advertisement
27 January 2019

Blogger left paralysed with a nerve-crippling illness, after stroking a stray cat on holiday

A blogger is said to have harmlessly stroked a stray cat on holiday, before spending the next year paralysed with a nerve-crippling illness that doctors are convinced she caught from the fiendish feline.

A blogger is said to have harmlessly stroked a stray cat on holiday, before spending the next year paralysed with a nerve-crippling illness that doctors are convinced she caught from the fiendish feline.

Social media blogger, Gemma Birch (24) from Southport, UK, enjoyed an all-inclusive holiday to Albufeira, Portugal in July 2014, where she formed a close bond with a stray black cat who she lovingly named Catarina.

Gemma let the cat into the hotel apartment where she fed her milk and petted her.

On the final day of the week-long holiday Gemma started vomiting and became faint during the flight home.

“I was up vomiting through the night, then on the plane home I felt faint and couldn’t keep anything down,” said Gemma. 

“When we got to passport control in England, my stomach bloated, and I looked nine months pregnant despite having no food or liquid in me.”

As soon as she landed, she went straight to hospital because she knew something was seriously wrong.

The hospital ran tests and doctors found campylobacter, found in raw poultry, in Gemma’s stool.

This left Gemma baffled, since she had been pescatarian for a year at that point.

Doctors asked whether she’d come into contact with any animals, so she explained that she’d been stroking Catarina for the past few days.

Gemma spent a week in hospital on a drip for severe food poisoning after allegedly getting infected by the stray cat.

“I was getting weaker, but the doctors just said it’s because I had a serious reaction to the illness and plenty of bed rest would make me better.”

She was discharged after a week and doctors recommended bed rest for further recovery.

“When I was home, I kept falling over and losing my balance. I went to my GP on two occasions and they said the same, that I was just getting over the food poisoning.”

But Gemma fell out of bed one night and woke up unable to feel her legs.

“I just remember feeling like I was being dragged out of bed because I couldn’t feel anything.

“When I sat up, I realised I couldn’t feel the carpet beneath my legs. I started scratching them and felt nothing. One of the scratches made my leg bleed and I didn’t feel anything. I screamed for my dad.”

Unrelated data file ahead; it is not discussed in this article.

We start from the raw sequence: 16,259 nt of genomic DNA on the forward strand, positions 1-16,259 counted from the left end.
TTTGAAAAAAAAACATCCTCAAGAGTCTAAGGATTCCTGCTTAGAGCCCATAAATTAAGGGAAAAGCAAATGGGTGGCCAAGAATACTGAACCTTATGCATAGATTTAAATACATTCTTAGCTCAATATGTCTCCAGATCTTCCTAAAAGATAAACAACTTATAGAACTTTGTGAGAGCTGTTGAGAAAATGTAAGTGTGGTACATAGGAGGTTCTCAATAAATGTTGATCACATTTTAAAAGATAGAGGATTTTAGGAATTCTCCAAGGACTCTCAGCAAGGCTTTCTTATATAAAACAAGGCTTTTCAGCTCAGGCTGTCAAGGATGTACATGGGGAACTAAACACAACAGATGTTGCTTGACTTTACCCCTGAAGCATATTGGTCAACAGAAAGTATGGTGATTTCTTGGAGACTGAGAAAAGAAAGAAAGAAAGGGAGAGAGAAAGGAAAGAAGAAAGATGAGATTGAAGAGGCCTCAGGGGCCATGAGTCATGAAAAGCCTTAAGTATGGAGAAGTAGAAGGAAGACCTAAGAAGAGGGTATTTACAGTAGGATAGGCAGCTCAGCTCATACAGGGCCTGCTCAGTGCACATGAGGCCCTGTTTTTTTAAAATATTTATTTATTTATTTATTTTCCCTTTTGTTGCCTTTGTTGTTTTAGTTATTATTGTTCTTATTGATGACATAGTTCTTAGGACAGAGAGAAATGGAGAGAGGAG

Her dad immediately took her back to the hospital, where she was diagnosed with Guillain-Barré Syndrome (GBS).

Within hours, Gemma was paralysed from the hips down and spent three weeks in hospital.

“I couldn't do anything independently. I had to rely on nurses to take me to the loo and wash me. I lost control of my bowels and bladder and I couldn’t use my arms or hands because they were so weak.”

She was later sent to rehab, where she spent eight months learning how to walk and be independent again.

Throughout this period, Gemma was in her final year of university studying for a Psychology degree.

Tutors suggested she defer a year, but she persisted and proudly managed to graduate alongside her twin, Jessica.

It took 14 months for Gemma to recover, but when she’s unwell she feels the residual effects of the damage GBS caused her body.

“Once I got into mindfulness, I changed my perception and stopped being a victim, instead I was thankful for the experience, as I’ve learned so much.

“I don’t want people to wait until they have a negative life experience to appreciate life and live in the present. I hope my story inspires people to appreciate everything they have.”

Source: Magazine features

 

 

 

 

 

 

 
NEXT ON HEALTH24X

More:

News
advertisement

Live healthier

Lifestyle »

E-cigarettes: Here are five things to know

E-cigarettes have become hugely popular in the past decade, but a rash of vaping-linked deaths and illnesses in the US is feeding caution about a product that's already banned in some places.

Allergy »

Ditch the itch: Researchers find new drug to fight hives

A new drug works by targeting an immune system antibody called immunoglobulin E, which is responsible for the allergic reaction that causes hives.